Love Casts Out Fear: Christian Witness in an Anxious Age

America’s version of Christendom has collapsed, and most evangelicals are still trying to figure out what this means for the nature of Christian witness. We are so used to being engaged socially and politically from a position of power and privilege that we do not even know where to begin now that it is so obvious we are a minority. Many are discouraged, afraid, and even bitter. While our African American brothers and sisters have long known what it meant to be an oppressed minority (and so are consequently less surprised by recent social and political developments and less likely to freak out over every new development that all is lost), for white evangelicals this is new.

Tim Keller and John Inazu have an excellent article at Christianity Today reflecting on the challenges of Christian witness in an increasingly pluralistic and anxious age.

Whatever one thinks of mainline Protestantism today, … it once provided the sociological and institutional framework that sustained the Protestant culture. That framework no longer exists. In its absence, the deep and accelerating cultural trends toward individualism and autonomy have continued to erode trust in social institutions—business, government, church, and even the family. And neither evangelicalism nor Roman Catholicism nor secularism has been able to fill the vacuum left by the shrinking of the Protestant mainline.

This new cultural reality raises some anxieties, but it also presents many of us with an opportunity to rediscover Christian witness in a world that we do not control. The dominant Protestant culture enabled some Christians in this country to forget, as the book of Hebrews proclaims, that here we have no abiding city. While we are called to love our neighbors and to maintain what James Davison Hunter has called “faithful presence,” no human society can be identified with the kingdom of God. Christians profess that our citizenship is in heaven (Phil. 3:20), which means that we are never quite at home.

Although Keller and Inazu are careful not to say it explicitly, the widespread confusion and panic this is causing is reflected in evangelicals’ willingness to support Donald Trump. Trump has no coherent policy framework to offer the country, but that’s not what many evangelicals are looking for. They are looking for someone to “shake things up.” They want someone who will stick it to the cultural and political elites. Upset over a revolution in sexuality and gender, they are willing to support a philanderer who has demonstrated little respect for women or for marriage in his life. Fearful about threats to religious liberty, they are willing to support a racist who has declared that practitioners of the world’s second largest religion should be banned from entering the United States.

Keller and Inazu rightly call Christians not to give in to such fear-driven public engagement but to engage as a means of witnessing to Christ, who is, after all, continuing to reconcile all things to himself regardless of the state of American politics. After all, America is not the kingdom of God. We need to rediscover what it means to live as resident aliens.

To live as resident aliens entails a certain vulnerability, but it does not always mean persecution. Claims that American Christians today are facing persecution sound tone-deaf not only to secular progressives but also to many non-white religious believers who have long been actual minorities. That isn’t to say that demographics aren’t changing, or that Christians in the United States don’t face legal abuses and miscarriages of justice. But it is a caution about the use of language and a posture of the heart.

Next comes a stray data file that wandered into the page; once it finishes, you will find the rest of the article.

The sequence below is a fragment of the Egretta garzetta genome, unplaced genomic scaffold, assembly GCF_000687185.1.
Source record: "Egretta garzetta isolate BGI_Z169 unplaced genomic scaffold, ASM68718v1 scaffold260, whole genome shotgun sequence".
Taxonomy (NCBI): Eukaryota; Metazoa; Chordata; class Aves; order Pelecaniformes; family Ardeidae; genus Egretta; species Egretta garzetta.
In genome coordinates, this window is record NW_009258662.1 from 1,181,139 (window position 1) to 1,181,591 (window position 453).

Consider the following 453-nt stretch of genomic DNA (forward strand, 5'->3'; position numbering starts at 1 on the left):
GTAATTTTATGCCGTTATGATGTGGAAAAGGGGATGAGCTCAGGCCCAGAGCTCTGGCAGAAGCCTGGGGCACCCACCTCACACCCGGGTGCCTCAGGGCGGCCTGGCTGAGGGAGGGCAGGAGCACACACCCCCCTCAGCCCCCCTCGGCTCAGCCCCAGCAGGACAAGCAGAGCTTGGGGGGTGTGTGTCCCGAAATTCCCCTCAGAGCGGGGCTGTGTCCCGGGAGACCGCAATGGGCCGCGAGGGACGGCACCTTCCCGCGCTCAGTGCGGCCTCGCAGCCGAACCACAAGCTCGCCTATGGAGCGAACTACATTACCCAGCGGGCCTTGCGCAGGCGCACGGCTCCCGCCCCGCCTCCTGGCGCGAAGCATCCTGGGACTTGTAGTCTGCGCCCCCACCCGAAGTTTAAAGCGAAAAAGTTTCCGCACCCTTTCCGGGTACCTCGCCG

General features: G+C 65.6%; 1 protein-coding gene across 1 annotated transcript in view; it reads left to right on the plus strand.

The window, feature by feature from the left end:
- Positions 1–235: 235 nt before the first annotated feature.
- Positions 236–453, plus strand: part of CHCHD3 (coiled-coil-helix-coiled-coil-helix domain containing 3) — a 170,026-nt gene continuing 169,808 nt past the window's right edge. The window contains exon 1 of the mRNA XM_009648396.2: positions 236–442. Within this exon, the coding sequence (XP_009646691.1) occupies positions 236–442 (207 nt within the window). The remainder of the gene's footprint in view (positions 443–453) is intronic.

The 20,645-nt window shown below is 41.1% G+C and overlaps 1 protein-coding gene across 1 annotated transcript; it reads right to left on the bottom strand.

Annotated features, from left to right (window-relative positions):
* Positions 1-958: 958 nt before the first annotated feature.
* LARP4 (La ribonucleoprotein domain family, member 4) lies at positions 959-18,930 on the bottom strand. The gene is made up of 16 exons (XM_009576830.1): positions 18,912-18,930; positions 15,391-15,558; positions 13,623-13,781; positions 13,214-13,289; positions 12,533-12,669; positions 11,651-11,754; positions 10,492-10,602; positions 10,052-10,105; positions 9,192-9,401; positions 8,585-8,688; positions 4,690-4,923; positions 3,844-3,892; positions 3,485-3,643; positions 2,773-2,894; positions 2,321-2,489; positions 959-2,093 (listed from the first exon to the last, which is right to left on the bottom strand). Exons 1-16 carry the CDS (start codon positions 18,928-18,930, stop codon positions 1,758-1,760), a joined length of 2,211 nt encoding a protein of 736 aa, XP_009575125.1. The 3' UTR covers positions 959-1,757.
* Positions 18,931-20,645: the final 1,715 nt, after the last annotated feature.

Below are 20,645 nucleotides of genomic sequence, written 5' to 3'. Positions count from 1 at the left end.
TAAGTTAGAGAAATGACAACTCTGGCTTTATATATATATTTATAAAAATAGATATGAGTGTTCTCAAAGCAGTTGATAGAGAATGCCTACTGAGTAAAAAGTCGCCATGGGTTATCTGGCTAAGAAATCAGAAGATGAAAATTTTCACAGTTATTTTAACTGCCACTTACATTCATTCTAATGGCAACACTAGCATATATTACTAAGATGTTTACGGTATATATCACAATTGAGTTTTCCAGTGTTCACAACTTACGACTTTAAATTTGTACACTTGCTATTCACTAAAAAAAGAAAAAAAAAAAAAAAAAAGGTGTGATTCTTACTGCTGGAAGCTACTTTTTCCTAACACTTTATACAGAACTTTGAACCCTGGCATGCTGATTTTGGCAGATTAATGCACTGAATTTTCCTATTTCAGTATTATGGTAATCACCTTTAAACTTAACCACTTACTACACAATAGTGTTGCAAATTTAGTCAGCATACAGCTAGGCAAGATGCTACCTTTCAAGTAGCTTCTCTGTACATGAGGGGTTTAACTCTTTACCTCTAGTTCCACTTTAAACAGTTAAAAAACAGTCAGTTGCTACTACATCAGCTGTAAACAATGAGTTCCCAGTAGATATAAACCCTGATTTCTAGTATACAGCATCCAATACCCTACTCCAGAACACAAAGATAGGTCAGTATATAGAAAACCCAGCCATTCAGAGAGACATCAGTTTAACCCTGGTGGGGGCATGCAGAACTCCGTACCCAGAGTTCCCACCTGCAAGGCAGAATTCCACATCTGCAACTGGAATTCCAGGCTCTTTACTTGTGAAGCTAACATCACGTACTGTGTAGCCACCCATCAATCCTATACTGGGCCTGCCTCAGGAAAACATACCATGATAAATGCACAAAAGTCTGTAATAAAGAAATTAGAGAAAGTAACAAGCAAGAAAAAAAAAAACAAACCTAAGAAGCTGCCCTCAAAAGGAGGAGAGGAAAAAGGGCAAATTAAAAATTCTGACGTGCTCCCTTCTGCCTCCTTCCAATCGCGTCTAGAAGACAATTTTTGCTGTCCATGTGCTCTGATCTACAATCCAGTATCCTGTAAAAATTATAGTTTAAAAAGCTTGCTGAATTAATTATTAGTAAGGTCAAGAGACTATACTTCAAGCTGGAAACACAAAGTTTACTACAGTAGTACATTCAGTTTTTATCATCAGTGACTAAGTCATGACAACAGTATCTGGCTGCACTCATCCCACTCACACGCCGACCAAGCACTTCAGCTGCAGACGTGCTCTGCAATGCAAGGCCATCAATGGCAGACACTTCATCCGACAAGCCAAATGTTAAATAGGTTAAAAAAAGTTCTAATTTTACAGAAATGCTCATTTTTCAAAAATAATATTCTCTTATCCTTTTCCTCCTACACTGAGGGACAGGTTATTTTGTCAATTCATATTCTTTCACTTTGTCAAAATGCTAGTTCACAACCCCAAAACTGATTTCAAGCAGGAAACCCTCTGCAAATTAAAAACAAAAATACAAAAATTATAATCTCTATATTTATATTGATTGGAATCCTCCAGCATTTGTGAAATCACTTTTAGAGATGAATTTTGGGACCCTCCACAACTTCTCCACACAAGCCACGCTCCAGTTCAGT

One practical implication?

Christians might engage in the cause of religious liberty with more hope and less anxiety. Many Christians today feel increasing legal pressures on their institutions and the ways of life they are accustomed to. Some of these challenges are significant: campus ministries experience hurdles to campus access, Christian adoption and social service agencies confront regulations in tension with their missional convictions, and Christian educational institutions face threats to their accreditation and tax-exempt status. We should not be naïve to these challenges, and we should work diligently to find appropriate legal and policy responses. But we must make our case in publicly accessible terms that appeal to people of good will from a variety of religious traditions and those of no religious tradition. In doing so, we cannot ignore the importance of religious liberty for all. There is no principled legal or theological argument that looks only to the good of Christians over the interests of others.

Focusing on others means attending to the challenges and limits that they confront in the practice of their faith. Today’s cultural climate makes it especially essential for Christians to defend the religious liberty of American Muslims.

You can read the rest of Keller and Inazu’s excellent article here.

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About Matthew J. Tuininga

Matthew J. Tuininga is the Assistant Professor of Moral Theology at Calvin Theological Seminary in Grand Rapids, Michigan.

Posted on June 21, 2016, in Culture War, Evangelicals, Islam, Religious Liberty and tagged , , . Bookmark the permalink. Comments Off on Love Casts Out Fear: Christian Witness in an Anxious Age.

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